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Quite a lot, actually. Apart from being former colleagues as MEPs in Brussels (and Strasbourg), they both come from well-heeled, financial families - Farage's father was a stockbroker, Clegg's ran a bank. Both were privately educated. Farage attended Dulwich College, in south London. Clegg went to the even more exclusive Westminster School, in central London. Clegg went on to Cambridge University and a job with the European Commission, while Farage went into the City as a commodities broker. As leaders of smaller parties, they are both fans of proportional representation. Both men have foreign wives - Nick Clegg married Spanish lawyer, Miriam Gonzalez Durantez in 2000. Farage married his second wife Kirsten Mehr, a German national, in 1999. And, as smokers, both men might be tempted to sneak out for a crafty fag to steady their nerves before the debate gets under way...

What's at stake?

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It might only be a middleweight bout, without the leaders of the two largest parties, but there is a lot to fight for. Clegg fears his party may be wiped out in May's European elections. That is why, pundits say, he had nothing to lose by throwing down the gauntlet to the UKIP man. A fight with Farage - a pantomime villain in Lib Dem eyes (see the picture of Lib Dem MP Lorely Burt above) - will play well with his core vote. Farage could hardly shirk the Lib Dem leader's challenge. But he is also in need of media exposure after boldly predicting UKIP will top May's poll. For viewers and listeners, it is a rare chance to hear a full debate about the pros and cons of Britain's membership of the European Union, ahead of a possible referendum in 2017, and enjoy what should be a great piece of political theatre.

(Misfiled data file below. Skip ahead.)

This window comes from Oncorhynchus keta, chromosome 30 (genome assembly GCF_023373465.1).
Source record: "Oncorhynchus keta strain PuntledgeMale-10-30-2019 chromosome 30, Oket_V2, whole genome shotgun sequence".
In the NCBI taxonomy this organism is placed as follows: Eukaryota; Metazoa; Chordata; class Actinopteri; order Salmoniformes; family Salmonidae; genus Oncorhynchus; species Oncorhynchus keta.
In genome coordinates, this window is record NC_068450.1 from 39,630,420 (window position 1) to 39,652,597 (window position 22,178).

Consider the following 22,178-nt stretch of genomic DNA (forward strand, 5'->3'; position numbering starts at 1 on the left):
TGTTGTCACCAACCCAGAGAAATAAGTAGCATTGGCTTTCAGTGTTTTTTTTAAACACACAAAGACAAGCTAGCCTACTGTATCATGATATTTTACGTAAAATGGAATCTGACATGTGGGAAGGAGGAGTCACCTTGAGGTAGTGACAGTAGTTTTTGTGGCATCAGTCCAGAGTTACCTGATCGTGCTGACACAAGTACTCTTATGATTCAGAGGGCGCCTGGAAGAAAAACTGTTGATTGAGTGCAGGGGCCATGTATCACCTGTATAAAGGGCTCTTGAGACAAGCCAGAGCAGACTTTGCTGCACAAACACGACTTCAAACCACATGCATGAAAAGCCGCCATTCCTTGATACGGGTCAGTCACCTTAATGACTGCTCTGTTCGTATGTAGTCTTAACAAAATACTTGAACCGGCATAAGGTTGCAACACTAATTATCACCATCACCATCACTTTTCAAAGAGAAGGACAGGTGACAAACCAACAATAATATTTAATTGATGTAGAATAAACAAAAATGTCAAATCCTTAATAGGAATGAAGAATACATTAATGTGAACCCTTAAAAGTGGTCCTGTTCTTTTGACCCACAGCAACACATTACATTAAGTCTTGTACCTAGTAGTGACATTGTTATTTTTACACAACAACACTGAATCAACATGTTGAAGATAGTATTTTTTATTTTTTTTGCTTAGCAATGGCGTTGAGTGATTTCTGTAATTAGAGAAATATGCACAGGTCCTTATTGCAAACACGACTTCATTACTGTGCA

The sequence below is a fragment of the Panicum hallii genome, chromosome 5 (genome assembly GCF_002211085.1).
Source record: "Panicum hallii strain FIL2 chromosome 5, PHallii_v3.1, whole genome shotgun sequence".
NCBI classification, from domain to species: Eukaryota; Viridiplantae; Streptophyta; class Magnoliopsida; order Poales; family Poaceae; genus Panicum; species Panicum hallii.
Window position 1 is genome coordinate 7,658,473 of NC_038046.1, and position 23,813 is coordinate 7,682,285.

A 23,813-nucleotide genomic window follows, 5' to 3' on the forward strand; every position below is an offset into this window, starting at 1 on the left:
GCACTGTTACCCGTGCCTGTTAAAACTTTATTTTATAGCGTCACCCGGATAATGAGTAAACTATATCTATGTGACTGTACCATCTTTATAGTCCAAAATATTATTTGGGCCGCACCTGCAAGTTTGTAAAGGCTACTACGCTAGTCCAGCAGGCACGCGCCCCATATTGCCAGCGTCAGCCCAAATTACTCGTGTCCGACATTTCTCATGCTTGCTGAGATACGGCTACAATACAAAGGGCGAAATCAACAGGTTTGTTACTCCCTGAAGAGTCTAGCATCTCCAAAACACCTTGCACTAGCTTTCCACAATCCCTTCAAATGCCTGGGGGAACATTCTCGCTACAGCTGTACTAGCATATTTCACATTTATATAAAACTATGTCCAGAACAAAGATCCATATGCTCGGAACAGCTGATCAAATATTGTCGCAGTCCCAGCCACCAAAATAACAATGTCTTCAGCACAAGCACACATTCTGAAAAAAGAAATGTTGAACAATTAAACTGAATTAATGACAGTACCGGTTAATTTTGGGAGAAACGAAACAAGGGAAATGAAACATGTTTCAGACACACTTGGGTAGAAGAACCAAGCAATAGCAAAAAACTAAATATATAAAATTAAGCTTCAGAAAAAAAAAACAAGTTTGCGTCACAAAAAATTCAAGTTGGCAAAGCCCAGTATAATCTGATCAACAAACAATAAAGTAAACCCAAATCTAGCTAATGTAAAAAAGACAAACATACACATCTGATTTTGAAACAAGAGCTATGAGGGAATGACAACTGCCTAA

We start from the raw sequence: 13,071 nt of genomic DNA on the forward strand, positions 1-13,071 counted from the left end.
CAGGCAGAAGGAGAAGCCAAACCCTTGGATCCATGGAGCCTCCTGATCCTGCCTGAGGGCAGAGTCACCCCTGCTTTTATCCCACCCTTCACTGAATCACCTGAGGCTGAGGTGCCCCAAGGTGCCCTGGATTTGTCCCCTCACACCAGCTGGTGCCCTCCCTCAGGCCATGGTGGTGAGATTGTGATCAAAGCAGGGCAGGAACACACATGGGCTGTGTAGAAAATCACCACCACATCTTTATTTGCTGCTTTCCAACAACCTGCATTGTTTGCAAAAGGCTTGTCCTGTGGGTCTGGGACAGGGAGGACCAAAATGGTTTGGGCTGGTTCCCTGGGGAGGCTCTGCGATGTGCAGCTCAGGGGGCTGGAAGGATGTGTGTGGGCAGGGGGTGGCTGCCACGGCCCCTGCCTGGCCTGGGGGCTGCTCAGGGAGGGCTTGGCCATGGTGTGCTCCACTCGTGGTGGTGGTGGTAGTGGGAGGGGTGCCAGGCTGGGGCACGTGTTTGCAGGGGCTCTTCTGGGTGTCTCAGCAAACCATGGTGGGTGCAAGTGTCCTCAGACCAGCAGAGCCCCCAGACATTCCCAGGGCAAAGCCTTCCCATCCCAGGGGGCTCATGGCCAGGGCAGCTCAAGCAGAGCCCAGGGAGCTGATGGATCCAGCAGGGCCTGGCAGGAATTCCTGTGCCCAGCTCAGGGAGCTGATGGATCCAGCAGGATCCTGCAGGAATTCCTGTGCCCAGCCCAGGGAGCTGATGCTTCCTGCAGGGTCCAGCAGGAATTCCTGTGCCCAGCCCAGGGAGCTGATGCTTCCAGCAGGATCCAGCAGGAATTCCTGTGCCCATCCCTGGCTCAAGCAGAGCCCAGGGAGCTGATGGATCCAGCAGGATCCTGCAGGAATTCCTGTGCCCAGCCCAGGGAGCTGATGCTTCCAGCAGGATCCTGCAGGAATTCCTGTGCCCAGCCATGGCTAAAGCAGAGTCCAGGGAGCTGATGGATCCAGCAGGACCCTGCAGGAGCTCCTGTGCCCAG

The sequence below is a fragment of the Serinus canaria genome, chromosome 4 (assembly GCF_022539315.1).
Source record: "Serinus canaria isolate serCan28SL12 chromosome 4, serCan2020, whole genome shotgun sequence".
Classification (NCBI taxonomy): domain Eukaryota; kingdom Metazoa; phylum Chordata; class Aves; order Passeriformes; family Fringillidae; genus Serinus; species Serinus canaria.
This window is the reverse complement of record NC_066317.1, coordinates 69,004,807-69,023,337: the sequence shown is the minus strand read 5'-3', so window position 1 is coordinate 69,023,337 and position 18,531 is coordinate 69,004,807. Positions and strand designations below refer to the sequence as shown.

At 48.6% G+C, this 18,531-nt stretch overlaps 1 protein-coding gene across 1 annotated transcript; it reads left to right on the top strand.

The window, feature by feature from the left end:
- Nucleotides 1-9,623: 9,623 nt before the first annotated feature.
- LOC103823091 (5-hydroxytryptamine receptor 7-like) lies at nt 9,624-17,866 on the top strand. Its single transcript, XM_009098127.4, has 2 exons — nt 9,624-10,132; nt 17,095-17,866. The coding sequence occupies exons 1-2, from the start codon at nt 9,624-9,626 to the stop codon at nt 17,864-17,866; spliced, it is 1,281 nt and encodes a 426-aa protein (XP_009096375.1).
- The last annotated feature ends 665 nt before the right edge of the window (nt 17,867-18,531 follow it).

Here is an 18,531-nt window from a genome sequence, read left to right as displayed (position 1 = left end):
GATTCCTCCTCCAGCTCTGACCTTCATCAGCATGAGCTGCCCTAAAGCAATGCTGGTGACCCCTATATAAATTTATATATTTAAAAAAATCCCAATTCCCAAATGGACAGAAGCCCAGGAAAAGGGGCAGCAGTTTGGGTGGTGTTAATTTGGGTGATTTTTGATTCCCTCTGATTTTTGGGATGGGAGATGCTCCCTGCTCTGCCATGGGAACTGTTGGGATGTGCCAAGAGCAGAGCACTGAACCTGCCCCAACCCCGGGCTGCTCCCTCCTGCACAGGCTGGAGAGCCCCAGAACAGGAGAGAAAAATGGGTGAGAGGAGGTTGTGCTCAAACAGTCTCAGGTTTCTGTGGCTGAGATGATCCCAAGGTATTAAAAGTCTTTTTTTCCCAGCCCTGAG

What are their main arguments?

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Farage will argue that Britain needs an "amicable divorce" from the EU so it can take back control of its borders and re-assert its political independence. Clegg will argue that leaving the EU would be suicidal for Britain's economy, as so much trade depends on our full membership of the single market. Immigration will no doubt feature heavily, but the Ukraine crisis and Britain's place in the world is also likely to get a look-in.

Debating strengths

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Nick Clegg is a formidable TV debater - and will be hoping to summon up the spirit of Cleggmania from the 2010 election in his clash with Farage. Expect plenty of "eye contact" with the TV camera and friendly references to the first names of audience members. The Clegg camp say their man is "match fit" thanks to his weekly LBC radio phone-ins.